Posted by
21 posts

Thank you everyone for all of your insight! I will take this all into consideration when making a final decision. James - one question - what is it about the Kalvin Ter area that you are not a fan of? Is this a more sketchy area or more touristy, or? I appreciate any info. Also, we were planning to take bus/metro from the airport - we are just bringing backpacks. Is this something that can be done or are taxis a much better way to go? Thank you, thank you!!

Posted by
12383 posts

Kalvin ter is as wonderful as the rest of Budapest and I love Budapest. The area i suggested provides more opportunity for relaxing evenings in extrodinary settings and wonderful food. I say its more beautiful, but its really just my taste. Oh, and the area i suggested is a little more convenient to the attractions, and a little easier to find the "real Budapest because its a little easier to navigate (the streets are less confusing). Budapest in general is outrageously safe, even Kalvin ter. So thats not the issue. Download that PDF file I suggested and you can get an idea of what is in the area. Or write and maybe i can tell you a little more about both with a little more depth. Bottom line though is go to Budapest its a wonderful experience.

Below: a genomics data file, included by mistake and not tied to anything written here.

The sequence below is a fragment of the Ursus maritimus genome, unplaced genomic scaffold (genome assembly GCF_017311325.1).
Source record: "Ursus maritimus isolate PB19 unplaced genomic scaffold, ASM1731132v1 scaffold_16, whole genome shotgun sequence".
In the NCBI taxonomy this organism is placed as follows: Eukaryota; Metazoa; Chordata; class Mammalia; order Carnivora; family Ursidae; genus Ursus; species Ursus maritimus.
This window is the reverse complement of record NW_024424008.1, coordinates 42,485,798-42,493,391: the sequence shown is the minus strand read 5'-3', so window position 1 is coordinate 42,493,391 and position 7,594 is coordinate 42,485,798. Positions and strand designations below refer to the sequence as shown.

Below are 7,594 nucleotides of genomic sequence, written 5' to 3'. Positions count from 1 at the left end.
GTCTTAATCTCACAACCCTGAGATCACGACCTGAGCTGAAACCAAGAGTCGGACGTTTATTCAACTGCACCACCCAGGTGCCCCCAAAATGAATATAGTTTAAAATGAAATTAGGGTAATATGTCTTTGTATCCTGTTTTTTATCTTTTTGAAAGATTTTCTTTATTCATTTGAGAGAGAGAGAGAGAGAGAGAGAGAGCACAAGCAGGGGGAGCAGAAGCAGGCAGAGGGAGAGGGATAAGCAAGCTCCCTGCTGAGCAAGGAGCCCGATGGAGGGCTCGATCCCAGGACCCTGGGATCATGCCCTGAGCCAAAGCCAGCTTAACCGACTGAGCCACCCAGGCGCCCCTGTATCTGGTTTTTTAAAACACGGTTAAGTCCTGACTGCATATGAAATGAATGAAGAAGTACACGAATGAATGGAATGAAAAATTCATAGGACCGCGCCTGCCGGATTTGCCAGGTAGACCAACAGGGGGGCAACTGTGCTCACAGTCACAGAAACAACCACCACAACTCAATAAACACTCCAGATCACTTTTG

Posted by
1878 posts

I second Kalvin House, we stayed there in May 2011 for five nights. Nice staff, big rooms (floors a little creaky, old hardwood) -- best of all, easy walking distance to the river, tram line, beautiful bridge - walk to the Gellert baths in 10 minutes or so. Also a nice little grocery store right around the corner.

Posted by
2204 posts

We stayed at the private Bellevue, see the description in Budapest book, and the comment on TripAdvisor. Could not ask for a better experience, and from conversations with the owners, that appears to be the standard that the smaller places are aiming to.
As for not on the Euro, that should not be an issue whatsoever. The US, Canada, England, Czech Republic, Poland, all of Scandanvia, Switzerland (among others) are also not on the Euro. Their ATMs work just fine.

Posted by
11263 posts